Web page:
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Open-air Waste Dumps near Moscow, Russia

Since 2018, there have been widespread protest movements against landfills run by government-complicit "garbage mafias" in the towns surrounding Moscow.


In 2018, waste management company Khartia, part of an alleged “garbage mafia” of officials connected to Kremlin, won a 500-million-euro ($635 million) contract to manage waste in Moscow and the surrounding region, establishing several massive open-air landfills. Khartia is owned by Igor Chaika, the son of Yury Chaika, Russia’s prosecutor general [2].  The dumps are overloaded, do not have adequate safety protections, emit toxic gases, and contaminate the groundwater. This is also a social and economic problem because of the emergence of illegal dumps and bad business practices monopolizing the waste management sector [3]. Moreover, while Moscow and some of its elite residents generate more than twice the amount of waste as residents in the surrounding towns, the surrounding towns must deal with all the waste and are at the bottom of environmental ratings out of 85 Russian regions. Moscow itself ranks 23rd [3]. 

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Basic Data
Name of conflict:Open-air Waste Dumps near Moscow, Russia
Country:Russian Federation
State or province:Central
Location of conflict:Moscow Oblast
Accuracy of locationMEDIUM (Regional level)
Source of Conflict
Type of conflict. 1st level:Waste Management
Type of conflict. 2nd level:Landfills, toxic waste treatment, uncontrolled dump sites
Specific commodities:Domestic municipal waste
Project Details and Actors
Project details

Companies such as Khartia charge between 2000 and 3000 roubles

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Level of Investment:640,000,000
Type of populationSemi-urban
Start of the conflict:01/01/2018
Company names or state enterprises:Khartia from Russian Federation
Relevant government actors:Federal Security Service, The Ministry of Natural Resources and Environment
Environmental justice organizations (and other supporters) and their websites, if available:Human Rights Watch, Friends of the Earth Russia, The Republic of Shiyes protest camp, Chistaya Urdoma, Komi Voityr, Doryam Asnymos, Memorial Komi, Free Historical Society, Immortal Regiment, Pomorye Ne Pomoika, Greenpeace Russia
Conflict & Mobilization
IntensityHIGH (widespread, mass mobilization, violence, arrests, etc...)
Reaction stageIn REACTION to the implementation (during construction or operation)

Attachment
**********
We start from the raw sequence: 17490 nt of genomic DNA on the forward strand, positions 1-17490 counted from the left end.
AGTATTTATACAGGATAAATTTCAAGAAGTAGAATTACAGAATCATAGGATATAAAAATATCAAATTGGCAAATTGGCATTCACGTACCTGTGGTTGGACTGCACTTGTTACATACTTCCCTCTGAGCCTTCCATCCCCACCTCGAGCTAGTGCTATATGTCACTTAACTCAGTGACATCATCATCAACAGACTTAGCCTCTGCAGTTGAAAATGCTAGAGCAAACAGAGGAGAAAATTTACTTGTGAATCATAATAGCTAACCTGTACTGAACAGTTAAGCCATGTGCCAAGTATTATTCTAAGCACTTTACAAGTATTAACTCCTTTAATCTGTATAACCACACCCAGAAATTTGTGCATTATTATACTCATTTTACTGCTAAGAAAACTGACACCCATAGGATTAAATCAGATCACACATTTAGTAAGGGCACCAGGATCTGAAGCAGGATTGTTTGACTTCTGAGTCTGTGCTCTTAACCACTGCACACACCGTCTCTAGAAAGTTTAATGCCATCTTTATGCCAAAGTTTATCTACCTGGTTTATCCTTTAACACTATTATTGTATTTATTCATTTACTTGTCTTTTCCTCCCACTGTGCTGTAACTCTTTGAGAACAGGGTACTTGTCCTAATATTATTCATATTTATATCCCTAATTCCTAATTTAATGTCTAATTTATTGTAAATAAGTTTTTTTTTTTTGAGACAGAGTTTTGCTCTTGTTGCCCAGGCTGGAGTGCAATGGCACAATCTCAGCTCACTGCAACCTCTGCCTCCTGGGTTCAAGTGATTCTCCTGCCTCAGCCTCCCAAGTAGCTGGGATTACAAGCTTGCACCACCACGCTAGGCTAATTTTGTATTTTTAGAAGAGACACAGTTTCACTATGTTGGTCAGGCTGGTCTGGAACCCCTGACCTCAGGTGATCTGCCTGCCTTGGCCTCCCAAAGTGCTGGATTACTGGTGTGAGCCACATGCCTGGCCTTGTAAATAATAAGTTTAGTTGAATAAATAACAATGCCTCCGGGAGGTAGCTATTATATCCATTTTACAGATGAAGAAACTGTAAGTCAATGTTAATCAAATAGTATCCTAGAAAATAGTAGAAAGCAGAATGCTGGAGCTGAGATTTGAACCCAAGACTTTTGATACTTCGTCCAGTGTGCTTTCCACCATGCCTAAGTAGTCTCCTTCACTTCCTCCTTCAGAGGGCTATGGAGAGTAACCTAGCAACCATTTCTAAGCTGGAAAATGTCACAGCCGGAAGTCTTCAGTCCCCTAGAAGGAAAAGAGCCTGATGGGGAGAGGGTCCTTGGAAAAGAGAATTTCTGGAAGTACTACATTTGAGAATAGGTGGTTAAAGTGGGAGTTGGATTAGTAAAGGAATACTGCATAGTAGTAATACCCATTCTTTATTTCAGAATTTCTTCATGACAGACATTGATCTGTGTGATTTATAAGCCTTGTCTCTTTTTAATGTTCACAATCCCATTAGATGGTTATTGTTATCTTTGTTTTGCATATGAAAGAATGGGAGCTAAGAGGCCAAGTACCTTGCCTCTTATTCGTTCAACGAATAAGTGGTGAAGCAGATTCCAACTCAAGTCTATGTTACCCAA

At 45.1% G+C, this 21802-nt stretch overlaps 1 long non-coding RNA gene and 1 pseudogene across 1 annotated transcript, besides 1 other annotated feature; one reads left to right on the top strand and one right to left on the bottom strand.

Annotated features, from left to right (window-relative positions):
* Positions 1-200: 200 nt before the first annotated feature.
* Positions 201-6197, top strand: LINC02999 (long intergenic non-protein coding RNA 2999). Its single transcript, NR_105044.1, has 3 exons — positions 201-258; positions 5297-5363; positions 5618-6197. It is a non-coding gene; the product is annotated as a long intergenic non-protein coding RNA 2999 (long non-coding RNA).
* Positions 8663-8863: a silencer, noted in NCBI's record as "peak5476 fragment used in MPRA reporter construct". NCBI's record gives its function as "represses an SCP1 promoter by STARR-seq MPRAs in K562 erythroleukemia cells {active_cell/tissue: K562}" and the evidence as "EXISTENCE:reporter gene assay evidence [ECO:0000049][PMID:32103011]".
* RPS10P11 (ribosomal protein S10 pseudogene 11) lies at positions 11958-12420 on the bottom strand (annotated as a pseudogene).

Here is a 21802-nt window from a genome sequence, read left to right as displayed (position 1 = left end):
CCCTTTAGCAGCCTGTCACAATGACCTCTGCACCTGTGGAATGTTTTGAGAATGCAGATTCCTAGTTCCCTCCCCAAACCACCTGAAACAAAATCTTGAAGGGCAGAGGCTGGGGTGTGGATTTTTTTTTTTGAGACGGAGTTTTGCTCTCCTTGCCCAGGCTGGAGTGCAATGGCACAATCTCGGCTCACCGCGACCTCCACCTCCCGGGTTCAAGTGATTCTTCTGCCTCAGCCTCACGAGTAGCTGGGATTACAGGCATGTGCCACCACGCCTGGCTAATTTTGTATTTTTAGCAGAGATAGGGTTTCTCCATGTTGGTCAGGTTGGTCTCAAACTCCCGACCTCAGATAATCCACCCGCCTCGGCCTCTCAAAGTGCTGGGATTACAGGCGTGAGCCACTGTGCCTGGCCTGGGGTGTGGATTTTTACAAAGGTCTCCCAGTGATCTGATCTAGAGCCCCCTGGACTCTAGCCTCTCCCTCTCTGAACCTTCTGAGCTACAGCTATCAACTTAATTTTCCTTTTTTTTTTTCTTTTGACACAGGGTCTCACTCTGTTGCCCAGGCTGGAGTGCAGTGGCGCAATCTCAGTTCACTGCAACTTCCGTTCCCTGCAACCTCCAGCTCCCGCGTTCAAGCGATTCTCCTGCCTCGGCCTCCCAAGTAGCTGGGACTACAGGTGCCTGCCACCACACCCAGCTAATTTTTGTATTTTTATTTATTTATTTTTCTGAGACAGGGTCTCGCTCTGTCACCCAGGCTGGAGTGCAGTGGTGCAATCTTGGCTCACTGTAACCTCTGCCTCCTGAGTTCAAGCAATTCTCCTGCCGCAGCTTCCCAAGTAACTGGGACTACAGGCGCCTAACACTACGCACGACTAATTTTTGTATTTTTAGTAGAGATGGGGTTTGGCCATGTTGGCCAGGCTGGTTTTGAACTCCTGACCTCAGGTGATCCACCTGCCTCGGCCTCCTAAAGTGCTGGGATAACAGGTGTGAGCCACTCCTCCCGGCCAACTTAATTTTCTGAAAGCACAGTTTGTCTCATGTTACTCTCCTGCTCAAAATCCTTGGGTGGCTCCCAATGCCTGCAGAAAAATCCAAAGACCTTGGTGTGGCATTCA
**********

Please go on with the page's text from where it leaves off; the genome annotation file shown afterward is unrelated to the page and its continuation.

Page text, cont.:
Groups mobilizing:Local ejos
Local government/political parties
Social movements
Local scientists/professionals
Forms of mobilization:Blockades
Community-based participative research (popular epidemiology studies, etc..)
Creation of alternative reports/knowledge
Development of a network/collective action
Involvement of national and international NGOs
Media based activism/alternative media
Objections to the EIA
Official complaint letters and petitions
Public campaigns
Street protest/marches
Environmental ImpactsVisible: Air pollution, Waste overflow, Groundwater pollution or depletion
Health ImpactsVisible: Exposure to unknown or uncertain complex risks (radiation, etc…)
Other Health impacts headaches and nausea
Socio-economical ImpactsVisible: Increase in Corruption/Co-optation of different actors
Project StatusIn operation
Conflict outcome / response:Corruption
Criminalization of activists
Violent targeting of activists
New Environmental Impact Assessment/Study
Do you consider this an environmental justice success? Was environmental justice served?:No
Briefly explain:The garbage protests continue with little effect and the landfills keep operating and expanding.
Sources & Materials
References to published books, academic articles, movies or published documentaries

[7] Center of Eastern Studies. A stinking business. Environmental issues, protests and big money in the waste business in Russia (Rogoza 2018)
[click to view]

Links to general newspaper articles, blogs or other websites

[1] Business & Human Rights Resource Center. In Eastern Europe, the COVID-19 pandemic is being used to attack human rights defenders (Skybenko 2020)
[click to view]

[2] Politico. Putin’s Garbage Challenge (Bennetts 2019)
[click to view]

[3] OSW. Environmental issues, protests and big money in the waste business in Russia (Rogoza 2018)
[click to view]

[4] OCCRP. The spoils of Russia’s trash reforms go to the well-connected (Anin 2020)
[click to view]

[5] Business & Human Rights Resource Center. Svetlana Kareva (2019)
[click to view]

[6] YouTube. Обращение Главы Серпуховского района А.В.Шестуна к Президенту (2018)
[click to view]

Meta information
Contributor:Dalena Tran, ICTA-UAB, [email protected]
Last update30/04/2021
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